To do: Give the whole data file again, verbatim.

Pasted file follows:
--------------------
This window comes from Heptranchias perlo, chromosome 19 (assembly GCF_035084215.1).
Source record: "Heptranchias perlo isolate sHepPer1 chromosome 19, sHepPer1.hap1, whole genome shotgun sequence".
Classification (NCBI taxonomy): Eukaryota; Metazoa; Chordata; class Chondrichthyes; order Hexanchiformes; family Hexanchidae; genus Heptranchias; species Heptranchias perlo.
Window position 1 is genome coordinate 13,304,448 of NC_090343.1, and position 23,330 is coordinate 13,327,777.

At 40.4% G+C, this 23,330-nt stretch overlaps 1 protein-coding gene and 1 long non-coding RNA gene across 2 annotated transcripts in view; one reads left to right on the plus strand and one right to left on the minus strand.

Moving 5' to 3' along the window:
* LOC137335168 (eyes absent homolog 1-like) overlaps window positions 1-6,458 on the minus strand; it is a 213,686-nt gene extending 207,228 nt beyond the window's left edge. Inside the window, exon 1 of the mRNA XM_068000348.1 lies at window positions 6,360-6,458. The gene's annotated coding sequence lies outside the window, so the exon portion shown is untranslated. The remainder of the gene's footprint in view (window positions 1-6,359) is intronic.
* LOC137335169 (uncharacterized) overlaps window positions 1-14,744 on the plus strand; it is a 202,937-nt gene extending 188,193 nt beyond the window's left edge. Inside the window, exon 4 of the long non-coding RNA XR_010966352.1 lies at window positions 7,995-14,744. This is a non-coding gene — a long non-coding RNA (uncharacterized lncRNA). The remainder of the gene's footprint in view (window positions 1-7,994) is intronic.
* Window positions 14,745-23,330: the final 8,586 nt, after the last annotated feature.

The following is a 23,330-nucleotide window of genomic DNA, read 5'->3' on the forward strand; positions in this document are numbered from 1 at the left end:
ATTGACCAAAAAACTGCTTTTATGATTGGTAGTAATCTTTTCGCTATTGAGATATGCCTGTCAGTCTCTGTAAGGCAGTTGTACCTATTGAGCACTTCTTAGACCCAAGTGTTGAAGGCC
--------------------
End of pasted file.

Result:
This window comes from Heptranchias perlo, chromosome 19 (assembly GCF_035084215.1).
Source record: "Heptranchias perlo isolate sHepPer1 chromosome 19, sHepPer1.hap1, whole genome shotgun sequence".
Classification (NCBI taxonomy): Eukaryota; Metazoa; Chordata; class Chondrichthyes; order Hexanchiformes; family Hexanchidae; genus Heptranchias; species Heptranchias perlo.
Window position 1 is genome coordinate 13,304,448 of NC_090343.1, and position 23,330 is coordinate 13,327,777.

At 40.4% G+C, this 23,330-nt stretch overlaps 1 protein-coding gene and 1 long non-coding RNA gene across 2 annotated transcripts in view; one reads left to right on the plus strand and one right to left on the minus strand.

Moving 5' to 3' along the window:
* LOC137335168 (eyes absent homolog 1-like) overlaps window positions 1-6,458 on the minus strand; it is a 213,686-nt gene extending 207,228 nt beyond the window's left edge. Inside the window, exon 1 of the mRNA XM_068000348.1 lies at window positions 6,360-6,458. The gene's annotated coding sequence lies outside the window, so the exon portion shown is untranslated. The remainder of the gene's footprint in view (window positions 1-6,359) is intronic.
* LOC137335169 (uncharacterized) overlaps window positions 1-14,744 on the plus strand; it is a 202,937-nt gene extending 188,193 nt beyond the window's left edge. Inside the window, exon 4 of the long non-coding RNA XR_010966352.1 lies at window positions 7,995-14,744. This is a non-coding gene — a long non-coding RNA (uncharacterized lncRNA). The remainder of the gene's footprint in view (window positions 1-7,994) is intronic.
* Window positions 14,745-23,330: the final 8,586 nt, after the last annotated feature.

The following is a 23,330-nucleotide window of genomic DNA, read 5'->3' on the forward strand; positions in this document are numbered from 1 at the left end:
ATTGACCAAAAAACTGCTTTTATGATTGGTAGTAATCTTTTCGCTATTGAGATATGCCTGTCAGTCTCTGTAAGGCAGTTGTACCTATTGAGCACTTCTTAGACCCAAGTGTTGAAGGCC